Just what does it mean to be a professional?

I was asked that question as I prepared a seminar for a client recently. It gave me pause and think: We use the word “professional” all the time, but what are the traits that embody professionalism?

Immediately, and not unsurprisingly, etiquette came to mind, specifically the three principles of etiquette: consideration, respect, and honesty.

Consideration. A professional person is able to look at a situation objectively, to understand what is going on and how it is affecting everybody involved. It means being aware of the bigger picture.

Respect. Certainly professional people show respect toward those with whom they interact. That means they treat other people considerately. They think about how their actions will affect the people with whom they interact. Perhaps most importantly, they act in ways that not only deal with the situation at hand but also positively affect the other people involved.


Honesty. The professional person is truthful. Deception—even a white lie—is not part of his or her make-up. Honesty also means sincerity. A core trait of the professional person is that he or she exhibits sincerity in their interactions.

The importance of these three characteristics is in the consistency with which they are employed. When practiced consistently, they engender trust. When they are part of who you are, they help others to develop confidence in you, and it is through confidence that you build trust. Business is built on trust. It takes effort and repetition to build trust. Just one insincere act can cause trust to be lost, and once lost it is very difficult to regain.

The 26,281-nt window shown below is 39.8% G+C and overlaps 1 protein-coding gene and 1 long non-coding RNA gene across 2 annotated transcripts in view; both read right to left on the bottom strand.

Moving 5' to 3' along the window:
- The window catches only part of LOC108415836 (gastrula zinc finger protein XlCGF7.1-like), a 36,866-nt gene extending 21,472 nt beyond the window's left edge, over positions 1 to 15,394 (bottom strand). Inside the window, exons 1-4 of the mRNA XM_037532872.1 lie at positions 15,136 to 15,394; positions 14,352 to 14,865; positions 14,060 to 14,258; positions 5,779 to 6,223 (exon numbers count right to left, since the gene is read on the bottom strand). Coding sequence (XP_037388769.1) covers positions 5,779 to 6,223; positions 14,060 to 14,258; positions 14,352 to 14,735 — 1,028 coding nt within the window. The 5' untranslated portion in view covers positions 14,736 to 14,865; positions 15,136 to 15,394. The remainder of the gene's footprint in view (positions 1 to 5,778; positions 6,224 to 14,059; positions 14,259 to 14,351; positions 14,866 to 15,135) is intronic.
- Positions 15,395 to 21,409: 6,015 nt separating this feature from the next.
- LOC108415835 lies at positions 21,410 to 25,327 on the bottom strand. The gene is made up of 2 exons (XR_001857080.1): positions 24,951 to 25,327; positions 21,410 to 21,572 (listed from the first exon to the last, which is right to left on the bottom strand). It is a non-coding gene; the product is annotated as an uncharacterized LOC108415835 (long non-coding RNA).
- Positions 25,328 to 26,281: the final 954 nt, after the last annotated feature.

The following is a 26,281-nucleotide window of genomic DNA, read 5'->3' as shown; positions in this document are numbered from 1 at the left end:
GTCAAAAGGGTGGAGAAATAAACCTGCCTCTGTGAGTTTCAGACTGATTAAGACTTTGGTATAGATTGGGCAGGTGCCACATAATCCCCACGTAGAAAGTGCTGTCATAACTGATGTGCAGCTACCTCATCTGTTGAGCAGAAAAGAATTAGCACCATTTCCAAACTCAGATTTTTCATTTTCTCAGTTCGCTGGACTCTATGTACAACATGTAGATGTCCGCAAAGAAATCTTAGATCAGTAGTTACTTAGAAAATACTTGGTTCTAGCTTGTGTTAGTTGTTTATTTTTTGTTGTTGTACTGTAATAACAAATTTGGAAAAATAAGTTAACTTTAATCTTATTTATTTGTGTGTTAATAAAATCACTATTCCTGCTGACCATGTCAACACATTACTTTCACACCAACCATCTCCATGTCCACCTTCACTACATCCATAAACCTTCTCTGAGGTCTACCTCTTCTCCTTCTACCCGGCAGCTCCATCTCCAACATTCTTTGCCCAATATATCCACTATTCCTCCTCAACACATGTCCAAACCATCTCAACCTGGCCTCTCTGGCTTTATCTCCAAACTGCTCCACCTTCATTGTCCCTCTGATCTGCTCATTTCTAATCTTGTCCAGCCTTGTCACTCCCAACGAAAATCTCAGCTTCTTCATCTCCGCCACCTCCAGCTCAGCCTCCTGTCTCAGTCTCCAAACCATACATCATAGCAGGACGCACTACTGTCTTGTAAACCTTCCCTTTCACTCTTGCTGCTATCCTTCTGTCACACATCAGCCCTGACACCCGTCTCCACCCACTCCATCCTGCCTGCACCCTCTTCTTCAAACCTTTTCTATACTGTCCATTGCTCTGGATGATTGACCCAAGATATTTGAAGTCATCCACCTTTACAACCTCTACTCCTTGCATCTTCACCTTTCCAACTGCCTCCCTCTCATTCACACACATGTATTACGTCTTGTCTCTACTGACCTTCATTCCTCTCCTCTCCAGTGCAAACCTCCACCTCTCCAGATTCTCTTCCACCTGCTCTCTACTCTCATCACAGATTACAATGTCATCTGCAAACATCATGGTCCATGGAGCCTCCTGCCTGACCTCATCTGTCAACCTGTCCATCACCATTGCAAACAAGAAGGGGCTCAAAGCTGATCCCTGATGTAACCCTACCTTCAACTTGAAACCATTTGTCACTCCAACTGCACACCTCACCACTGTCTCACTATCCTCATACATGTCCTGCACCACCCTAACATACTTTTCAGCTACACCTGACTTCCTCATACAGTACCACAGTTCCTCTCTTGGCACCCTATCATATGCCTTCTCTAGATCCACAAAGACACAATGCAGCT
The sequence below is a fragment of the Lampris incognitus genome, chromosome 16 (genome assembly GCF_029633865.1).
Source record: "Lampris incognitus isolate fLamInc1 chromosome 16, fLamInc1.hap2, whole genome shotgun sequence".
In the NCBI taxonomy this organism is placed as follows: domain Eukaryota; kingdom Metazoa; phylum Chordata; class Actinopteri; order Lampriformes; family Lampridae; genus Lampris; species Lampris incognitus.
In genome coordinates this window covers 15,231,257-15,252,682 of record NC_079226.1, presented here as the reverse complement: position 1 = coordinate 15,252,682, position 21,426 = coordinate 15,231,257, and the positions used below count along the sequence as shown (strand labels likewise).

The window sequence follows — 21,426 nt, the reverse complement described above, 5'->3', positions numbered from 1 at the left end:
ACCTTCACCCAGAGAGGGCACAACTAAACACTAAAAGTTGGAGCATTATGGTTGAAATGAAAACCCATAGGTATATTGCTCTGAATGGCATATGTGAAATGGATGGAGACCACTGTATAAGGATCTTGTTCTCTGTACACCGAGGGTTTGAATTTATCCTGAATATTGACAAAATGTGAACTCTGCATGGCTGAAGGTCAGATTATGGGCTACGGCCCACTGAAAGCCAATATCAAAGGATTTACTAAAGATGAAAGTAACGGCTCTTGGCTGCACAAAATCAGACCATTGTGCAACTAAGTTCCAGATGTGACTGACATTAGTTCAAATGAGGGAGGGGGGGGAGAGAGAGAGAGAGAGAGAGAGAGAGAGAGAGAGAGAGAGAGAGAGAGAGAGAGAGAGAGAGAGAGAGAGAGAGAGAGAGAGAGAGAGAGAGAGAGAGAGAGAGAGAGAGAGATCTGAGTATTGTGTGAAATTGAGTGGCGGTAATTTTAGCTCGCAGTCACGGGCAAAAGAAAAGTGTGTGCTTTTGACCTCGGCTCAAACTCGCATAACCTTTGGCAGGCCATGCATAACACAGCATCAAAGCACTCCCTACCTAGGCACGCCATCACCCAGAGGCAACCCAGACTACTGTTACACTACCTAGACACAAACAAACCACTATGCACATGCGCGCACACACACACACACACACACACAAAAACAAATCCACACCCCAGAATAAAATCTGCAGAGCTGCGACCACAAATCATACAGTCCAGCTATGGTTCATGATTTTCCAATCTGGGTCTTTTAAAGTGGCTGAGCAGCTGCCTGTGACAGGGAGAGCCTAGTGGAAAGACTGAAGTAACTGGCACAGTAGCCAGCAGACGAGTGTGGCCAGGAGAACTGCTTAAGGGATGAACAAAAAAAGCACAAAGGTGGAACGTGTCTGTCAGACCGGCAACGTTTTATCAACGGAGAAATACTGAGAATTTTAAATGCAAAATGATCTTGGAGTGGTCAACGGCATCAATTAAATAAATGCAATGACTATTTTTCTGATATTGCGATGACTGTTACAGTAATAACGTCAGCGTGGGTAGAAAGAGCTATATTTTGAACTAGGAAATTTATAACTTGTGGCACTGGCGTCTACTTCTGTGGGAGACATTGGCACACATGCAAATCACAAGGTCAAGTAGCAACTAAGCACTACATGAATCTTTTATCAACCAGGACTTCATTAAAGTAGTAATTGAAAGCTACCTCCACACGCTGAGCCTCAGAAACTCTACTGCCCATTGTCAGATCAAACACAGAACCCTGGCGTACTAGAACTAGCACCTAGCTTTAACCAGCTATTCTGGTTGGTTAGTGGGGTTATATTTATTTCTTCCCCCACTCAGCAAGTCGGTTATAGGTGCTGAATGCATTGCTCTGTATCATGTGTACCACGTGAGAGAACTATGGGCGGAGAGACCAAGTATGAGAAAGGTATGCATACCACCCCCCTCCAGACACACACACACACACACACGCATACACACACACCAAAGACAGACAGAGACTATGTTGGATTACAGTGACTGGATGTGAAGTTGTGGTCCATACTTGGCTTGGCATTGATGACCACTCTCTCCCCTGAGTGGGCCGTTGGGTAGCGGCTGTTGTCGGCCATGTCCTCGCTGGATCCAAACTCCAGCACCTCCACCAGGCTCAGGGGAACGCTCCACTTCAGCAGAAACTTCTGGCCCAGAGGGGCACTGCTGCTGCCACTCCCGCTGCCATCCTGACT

Hand-in-hand with the principles of etiquette, the professional person is also:

Competent. Professional people are good at their jobs. They have mastered their job skills. That mastery engenders confidence not only with clients but also with colleagues, managers, and suppliers.

Honors commitments. Being responsible certainly means being a person others can count on—getting the job done right and getting it done on time. Responsibility also implies a willingness to own up to problems when they occur and, where possible, having a solution in mind. It’s not a question of if someone is going to make a mistake at work, it’s how the person handles it when the mistake occurs that matters.


Projects a positive image. That image is affected by attire to be sure, but it also is affected by actions such as eye contact, posture, body language, and curtailing nervous habits that can imply a lack of self-confidence.

Add these six traits up, and you begin to have an image of a person who is a professional.

Since 2004, Peter Post has tackled readers’ questions in The Boston Sunday Globe’s weekly business etiquette advice column, Etiquette at Work. Post is the co-author of “The Etiquette Advantage in Business” and conducts business etiquette seminars across the country. In October 2003 his book “Essential Manners For Men” was released and quickly became a New York Times best seller. He is also the author of “Essential Manners for Couples,” “Playing Through–A Guide to the Unwritten Rules of Golf,” and co-author of “A Wedding Like No Other.” Post is Emily Post’s great-grandson. His media appearances include “CBS Sunday Morning,” CBS’s “The Early Show,” NBC’s “Today,” ABC’s “Good Morning America,” and “Fox News.” Follow Post: @PeterLPost.

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